PR Problem? - Mainstream Muslims

Discussion in 'Off Topic' started by MedB, Jan 11, 2015.

  1. MedB

    MedB Parent

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    Hi SAFers,

    So I debated posting this thought due to the potential to go sideways. But I'm trusting in our community to not let the discussion devolve into something inappropriate. (Mods, if I have overstepped than I apologize and please delete, but I think this community can discuss the topic rationally)

    S0... I'm listening to all the pundits this morning talking about how we are "deaf" if we (the public) can't hear all the condemnations of terror acts from mainstream Muslims. The claim is that they coming out everywhere and in everyway against these sorts of horrors. Perhaps that's true, but here is the issue as I see it...

    If you think of nearly any group, there are public "faces" that you can think of that represent doctrine, or at least what are perceived as common positions for that group. Example #1... If it's a Catholic topic, you picture the Pope of course speaking out, or some of the more outspoken bishops. You can imagine "hearing" their position(s) in your head even without seeing them. Example #2... Race issues with the police in America. You can picture the usual spokespeople and imagine their positions in your head.

    But what about Muslims in America? Can you picture the known spokespeople that speak out on these terror issues? Where's the talking points that we want to know? Can we define their positions by heart as we can with other groups? I'm sorry but I have to say -No- to all of those questions.

    TO BE 100% CLEAR... I do not think that mainstream Muslims condone these sort of sick and horrific acts. At all. In any way. Period. In fact quite the opposite of course.
    But I do wonder if Muslims have a PR issue with the public at large as not being seen as unified against this small minority of sick individuals that happen to claim the same religion.
    We the public love to bundle things up into neat packages/slogans and assign faces to issues... To my thinking, the Muslim community at large has not quite grasped that PR reality yet.

    Your Thoughts?
     
    Last edited: Jan 11, 2015
  2. scoutpilot

    scoutpilot Member

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    It's a tough issue, but the problem in France is more complex than other places. They've created their own extremist problem in many ways.

    As far as the PR issue, it's matter of perception. News is conflict-driven. "Muslim helps old lady cross the street" isn't a real newsmaker, nor is "Muslim says wackos don't represent him." Nonetheless, Islam has a devilish strain of extremist fundamentalism that does not bedevil any other major world religion. Much of Islam runs on the persecution model, and thus when their actions beget harsh rebukes and stiffer laws, it only feeds the narrative.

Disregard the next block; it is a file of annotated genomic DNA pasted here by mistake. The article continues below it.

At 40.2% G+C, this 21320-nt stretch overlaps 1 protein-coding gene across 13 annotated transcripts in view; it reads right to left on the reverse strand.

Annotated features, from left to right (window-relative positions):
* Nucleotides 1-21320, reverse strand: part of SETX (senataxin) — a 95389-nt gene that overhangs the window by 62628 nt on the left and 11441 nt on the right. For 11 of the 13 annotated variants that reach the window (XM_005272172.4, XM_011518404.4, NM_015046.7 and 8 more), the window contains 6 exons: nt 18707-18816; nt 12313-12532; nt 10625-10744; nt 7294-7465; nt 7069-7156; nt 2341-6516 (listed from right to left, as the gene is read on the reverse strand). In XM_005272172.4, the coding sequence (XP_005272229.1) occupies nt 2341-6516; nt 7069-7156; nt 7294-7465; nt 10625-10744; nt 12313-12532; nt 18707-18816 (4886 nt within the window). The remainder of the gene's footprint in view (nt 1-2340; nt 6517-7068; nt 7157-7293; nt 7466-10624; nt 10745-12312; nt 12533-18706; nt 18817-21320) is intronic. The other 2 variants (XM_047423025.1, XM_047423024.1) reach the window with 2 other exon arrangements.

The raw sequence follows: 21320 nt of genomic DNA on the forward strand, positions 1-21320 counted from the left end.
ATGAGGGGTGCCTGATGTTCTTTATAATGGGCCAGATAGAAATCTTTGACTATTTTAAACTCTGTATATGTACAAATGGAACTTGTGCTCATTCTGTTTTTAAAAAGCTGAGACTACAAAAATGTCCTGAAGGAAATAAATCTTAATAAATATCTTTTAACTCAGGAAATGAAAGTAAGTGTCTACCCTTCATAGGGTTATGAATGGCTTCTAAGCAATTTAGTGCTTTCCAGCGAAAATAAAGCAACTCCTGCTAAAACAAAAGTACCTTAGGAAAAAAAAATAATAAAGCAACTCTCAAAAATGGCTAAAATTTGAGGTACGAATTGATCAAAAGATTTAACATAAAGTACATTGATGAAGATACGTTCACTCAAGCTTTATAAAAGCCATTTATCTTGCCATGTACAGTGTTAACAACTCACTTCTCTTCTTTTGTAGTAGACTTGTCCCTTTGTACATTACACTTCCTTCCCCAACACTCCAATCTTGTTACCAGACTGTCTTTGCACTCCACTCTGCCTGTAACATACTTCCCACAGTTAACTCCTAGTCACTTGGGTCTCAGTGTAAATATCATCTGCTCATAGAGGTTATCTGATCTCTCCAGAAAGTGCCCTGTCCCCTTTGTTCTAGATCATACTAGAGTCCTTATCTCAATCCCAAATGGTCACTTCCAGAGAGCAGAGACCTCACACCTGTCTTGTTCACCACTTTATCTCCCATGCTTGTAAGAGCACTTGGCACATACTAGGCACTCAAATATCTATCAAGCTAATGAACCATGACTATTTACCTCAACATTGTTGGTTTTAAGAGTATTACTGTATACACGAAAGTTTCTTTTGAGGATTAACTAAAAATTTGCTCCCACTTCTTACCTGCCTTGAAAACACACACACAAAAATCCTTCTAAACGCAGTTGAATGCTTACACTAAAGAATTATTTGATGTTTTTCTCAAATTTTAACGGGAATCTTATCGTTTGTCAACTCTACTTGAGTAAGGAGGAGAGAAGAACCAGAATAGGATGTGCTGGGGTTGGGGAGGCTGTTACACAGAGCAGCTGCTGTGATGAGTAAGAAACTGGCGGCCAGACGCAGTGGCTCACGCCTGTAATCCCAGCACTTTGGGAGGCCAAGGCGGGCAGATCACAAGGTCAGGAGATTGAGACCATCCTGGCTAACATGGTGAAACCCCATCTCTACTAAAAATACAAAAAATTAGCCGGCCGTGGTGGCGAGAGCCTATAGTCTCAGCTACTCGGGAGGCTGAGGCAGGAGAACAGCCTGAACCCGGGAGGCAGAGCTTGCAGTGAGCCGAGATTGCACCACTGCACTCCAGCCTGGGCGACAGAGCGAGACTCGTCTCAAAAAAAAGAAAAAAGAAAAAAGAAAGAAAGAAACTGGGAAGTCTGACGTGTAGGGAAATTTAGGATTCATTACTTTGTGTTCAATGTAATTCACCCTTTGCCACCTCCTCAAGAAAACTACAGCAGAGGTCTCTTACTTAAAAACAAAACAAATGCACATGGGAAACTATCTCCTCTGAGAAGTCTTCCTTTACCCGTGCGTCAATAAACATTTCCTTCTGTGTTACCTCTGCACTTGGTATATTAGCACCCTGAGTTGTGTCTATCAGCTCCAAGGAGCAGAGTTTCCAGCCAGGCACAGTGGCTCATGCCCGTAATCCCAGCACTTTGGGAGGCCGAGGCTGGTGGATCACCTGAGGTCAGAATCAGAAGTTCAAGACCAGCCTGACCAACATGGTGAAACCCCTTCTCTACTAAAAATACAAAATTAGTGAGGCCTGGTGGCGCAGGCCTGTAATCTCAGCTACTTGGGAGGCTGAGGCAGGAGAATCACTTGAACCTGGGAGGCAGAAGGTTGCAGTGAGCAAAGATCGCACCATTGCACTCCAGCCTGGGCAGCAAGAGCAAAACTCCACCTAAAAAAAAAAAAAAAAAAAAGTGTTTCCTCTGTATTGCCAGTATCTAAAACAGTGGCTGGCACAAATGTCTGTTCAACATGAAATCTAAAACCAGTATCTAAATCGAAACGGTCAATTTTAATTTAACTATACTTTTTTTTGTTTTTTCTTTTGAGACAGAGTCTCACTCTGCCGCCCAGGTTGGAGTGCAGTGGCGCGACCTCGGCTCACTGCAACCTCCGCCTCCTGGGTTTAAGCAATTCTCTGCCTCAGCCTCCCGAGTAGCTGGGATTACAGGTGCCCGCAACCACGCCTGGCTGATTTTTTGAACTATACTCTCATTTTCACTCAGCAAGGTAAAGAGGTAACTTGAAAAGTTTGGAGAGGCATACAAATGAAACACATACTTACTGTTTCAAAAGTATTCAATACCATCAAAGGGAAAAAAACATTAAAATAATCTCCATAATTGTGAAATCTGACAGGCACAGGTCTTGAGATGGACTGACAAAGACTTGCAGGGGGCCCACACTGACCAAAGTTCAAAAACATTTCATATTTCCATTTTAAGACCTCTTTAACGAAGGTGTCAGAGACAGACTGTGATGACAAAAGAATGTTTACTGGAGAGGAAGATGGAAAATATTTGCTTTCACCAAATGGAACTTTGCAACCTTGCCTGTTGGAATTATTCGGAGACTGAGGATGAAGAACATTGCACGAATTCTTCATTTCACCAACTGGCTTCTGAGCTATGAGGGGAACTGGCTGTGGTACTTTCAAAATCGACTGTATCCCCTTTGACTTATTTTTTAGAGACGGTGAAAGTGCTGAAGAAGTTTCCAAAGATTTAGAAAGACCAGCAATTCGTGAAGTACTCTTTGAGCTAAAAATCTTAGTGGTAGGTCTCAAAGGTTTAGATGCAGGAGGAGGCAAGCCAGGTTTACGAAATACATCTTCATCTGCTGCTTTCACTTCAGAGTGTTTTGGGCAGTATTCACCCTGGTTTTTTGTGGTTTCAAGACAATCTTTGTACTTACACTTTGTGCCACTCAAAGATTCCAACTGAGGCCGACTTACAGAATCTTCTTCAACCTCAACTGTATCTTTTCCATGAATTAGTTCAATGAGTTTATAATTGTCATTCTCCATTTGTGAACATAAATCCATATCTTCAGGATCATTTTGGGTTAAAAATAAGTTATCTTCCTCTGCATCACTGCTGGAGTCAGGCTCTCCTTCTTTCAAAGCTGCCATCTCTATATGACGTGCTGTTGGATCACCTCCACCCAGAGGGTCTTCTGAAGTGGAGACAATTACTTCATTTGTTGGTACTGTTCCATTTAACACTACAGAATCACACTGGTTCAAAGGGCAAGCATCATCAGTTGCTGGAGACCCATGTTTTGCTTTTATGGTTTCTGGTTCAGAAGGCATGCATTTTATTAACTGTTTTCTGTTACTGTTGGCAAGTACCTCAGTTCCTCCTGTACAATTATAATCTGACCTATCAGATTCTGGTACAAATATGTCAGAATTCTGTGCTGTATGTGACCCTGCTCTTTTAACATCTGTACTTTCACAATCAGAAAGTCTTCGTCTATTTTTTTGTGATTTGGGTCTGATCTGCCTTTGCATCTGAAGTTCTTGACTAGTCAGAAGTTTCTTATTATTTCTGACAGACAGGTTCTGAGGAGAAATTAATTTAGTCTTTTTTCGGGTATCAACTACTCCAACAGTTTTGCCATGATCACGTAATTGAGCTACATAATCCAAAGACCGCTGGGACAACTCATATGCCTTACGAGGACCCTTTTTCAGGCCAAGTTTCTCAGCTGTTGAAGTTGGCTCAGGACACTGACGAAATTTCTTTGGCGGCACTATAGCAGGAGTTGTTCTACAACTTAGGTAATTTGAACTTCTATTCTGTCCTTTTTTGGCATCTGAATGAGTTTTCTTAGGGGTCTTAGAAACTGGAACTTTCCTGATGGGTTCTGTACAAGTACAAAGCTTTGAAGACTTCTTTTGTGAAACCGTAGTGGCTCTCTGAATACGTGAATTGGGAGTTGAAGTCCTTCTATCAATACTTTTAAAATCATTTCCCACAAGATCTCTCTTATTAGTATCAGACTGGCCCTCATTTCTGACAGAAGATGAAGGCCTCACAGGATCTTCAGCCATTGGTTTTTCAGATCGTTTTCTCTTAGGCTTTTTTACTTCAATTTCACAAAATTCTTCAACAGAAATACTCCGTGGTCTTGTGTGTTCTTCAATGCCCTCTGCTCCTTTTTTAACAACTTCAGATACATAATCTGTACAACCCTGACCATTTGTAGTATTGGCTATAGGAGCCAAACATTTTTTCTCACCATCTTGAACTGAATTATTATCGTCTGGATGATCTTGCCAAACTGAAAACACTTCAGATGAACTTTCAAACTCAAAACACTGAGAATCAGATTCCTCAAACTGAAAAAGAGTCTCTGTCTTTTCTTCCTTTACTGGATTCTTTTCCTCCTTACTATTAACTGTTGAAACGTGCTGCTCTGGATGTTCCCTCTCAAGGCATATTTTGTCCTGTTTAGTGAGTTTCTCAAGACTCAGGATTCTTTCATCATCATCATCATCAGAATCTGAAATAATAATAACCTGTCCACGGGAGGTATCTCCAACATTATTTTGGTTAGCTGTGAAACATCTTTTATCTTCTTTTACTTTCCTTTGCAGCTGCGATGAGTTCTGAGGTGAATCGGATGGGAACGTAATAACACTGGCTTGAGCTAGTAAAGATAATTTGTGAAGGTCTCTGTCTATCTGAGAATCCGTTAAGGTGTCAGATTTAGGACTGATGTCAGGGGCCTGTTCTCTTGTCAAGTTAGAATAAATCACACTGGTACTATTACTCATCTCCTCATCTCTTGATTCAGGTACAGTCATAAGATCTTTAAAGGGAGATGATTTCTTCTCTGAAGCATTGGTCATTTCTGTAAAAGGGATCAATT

There is something to be said for Bill Maher's position. While most Muslims will say the attacks we endure are only the acts of a few bad apples, when there are this many bad apples there's probably something wrong with the orchard.
     
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  3. cb7893

    cb7893 Member

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    The first thing I would do is turn off the TV and go to the library/bookstore. The Muslim world is bigger and more diverse than most people realize. Most Muslims do not even live in the Middle East and are far removed from these events. Asking a beer drinking Malaysian to speak out about Paris would be like asking a Southern Baptist to speak out against the mass murder of Bosnian Muslims in Srebrenica by Serbian Orthodox Christians.
    Nevertheless, the Middle East is the womb, its religious establishment is the faculty, and many of our good friends in the Gulf are the main financiers of Islamic fundamentalist terror. For a good understanding of how the Middle East got to where it is today, these books would be a good place to start:

    The Crisis of Islam-Bernard Lewis
    The Arabs-Eugene Rogan
    The Bin Ladens-Steven Coll
    Power, Faith and Fantasy: America in the Middle East from 1776 to the Present-Michael Oren

    The common theme of all these books and most everything else I have read is that the Muslim Arab world has never come to grips with modernity. Both the religious establishment and the political leaders are fighting it off tooth and nail. Islam never had a Reformation nor did Ottoman or Arab society at large have an Enlightenment. Think of the number of decades, wars fought, books and people burnt in Europe to get to Voltaire and Adam Smith. It took 350 years for the Catholic Church to admit that burning Galileo was a mistake. I don't mention this to suggest moral equivalence, but rather emphasize the difficulty of the challenge ahead.